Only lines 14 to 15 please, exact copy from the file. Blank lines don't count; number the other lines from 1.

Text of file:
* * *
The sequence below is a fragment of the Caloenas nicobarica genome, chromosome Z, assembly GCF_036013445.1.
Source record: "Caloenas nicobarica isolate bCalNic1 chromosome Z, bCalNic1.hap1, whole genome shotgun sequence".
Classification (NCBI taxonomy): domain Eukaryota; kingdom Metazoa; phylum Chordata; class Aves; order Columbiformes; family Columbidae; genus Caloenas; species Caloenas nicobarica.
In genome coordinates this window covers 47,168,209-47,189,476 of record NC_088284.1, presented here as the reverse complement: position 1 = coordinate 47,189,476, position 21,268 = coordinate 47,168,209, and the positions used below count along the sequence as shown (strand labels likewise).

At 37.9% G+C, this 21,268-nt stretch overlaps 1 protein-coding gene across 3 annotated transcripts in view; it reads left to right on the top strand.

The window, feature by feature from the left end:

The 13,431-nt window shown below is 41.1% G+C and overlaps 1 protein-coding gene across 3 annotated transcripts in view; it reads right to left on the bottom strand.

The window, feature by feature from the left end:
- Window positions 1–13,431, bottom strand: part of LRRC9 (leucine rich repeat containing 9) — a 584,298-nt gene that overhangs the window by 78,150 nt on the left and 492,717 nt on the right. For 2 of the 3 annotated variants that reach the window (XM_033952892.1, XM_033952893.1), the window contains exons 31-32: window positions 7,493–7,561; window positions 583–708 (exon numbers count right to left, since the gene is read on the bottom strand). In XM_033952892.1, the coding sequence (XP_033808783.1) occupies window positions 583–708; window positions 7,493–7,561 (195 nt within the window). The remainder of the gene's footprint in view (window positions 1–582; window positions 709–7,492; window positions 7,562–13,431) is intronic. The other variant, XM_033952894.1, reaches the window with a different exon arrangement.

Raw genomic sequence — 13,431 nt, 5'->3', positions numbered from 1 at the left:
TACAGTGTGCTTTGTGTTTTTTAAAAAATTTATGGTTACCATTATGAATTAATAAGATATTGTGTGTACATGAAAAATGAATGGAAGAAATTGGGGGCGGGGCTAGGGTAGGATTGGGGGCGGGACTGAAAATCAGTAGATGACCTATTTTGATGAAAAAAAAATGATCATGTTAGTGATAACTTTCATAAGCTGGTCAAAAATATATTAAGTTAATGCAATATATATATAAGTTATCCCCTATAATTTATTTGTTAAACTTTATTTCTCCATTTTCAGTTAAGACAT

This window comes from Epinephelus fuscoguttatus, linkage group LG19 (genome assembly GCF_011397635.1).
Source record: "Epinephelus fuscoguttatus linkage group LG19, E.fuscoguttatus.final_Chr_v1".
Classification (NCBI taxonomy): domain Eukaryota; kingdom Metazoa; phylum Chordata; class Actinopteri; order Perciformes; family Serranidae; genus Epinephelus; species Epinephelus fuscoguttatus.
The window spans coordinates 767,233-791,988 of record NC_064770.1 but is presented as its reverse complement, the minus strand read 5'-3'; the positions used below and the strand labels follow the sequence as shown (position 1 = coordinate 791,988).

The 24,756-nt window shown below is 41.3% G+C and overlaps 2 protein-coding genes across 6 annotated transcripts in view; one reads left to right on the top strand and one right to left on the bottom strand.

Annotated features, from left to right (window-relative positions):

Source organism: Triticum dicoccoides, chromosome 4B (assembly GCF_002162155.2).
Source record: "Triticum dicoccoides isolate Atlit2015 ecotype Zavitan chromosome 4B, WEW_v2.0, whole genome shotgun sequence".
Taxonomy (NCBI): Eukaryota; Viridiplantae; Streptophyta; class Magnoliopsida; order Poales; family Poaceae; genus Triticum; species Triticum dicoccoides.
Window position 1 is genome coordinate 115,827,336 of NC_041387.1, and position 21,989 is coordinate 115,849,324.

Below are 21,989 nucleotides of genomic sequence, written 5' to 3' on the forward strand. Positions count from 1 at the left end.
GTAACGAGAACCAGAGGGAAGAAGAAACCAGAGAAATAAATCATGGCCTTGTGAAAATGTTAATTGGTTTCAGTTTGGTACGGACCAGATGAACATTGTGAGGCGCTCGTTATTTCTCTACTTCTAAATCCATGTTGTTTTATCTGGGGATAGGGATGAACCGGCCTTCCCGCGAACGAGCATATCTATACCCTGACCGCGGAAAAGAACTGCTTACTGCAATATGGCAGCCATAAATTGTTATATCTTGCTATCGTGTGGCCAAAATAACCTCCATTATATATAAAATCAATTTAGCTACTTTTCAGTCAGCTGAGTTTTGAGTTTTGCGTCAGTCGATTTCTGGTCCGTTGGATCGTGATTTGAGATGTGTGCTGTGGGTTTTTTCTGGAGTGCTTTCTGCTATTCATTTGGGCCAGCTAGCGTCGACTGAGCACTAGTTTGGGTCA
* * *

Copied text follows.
Classification (NCBI taxonomy): domain Eukaryota; kingdom Metazoa; phylum Chordata; class Actinopteri; order Perciformes; family Serranidae; genus Epinephelus; species Epinephelus fuscoguttatus.
The window spans coordinates 767,233-791,988 of record NC_064770.1 but is presented as its reverse complement, the minus strand read 5'-3'; the positions used below and the strand labels follow the sequence as shown (position 1 = coordinate 791,988).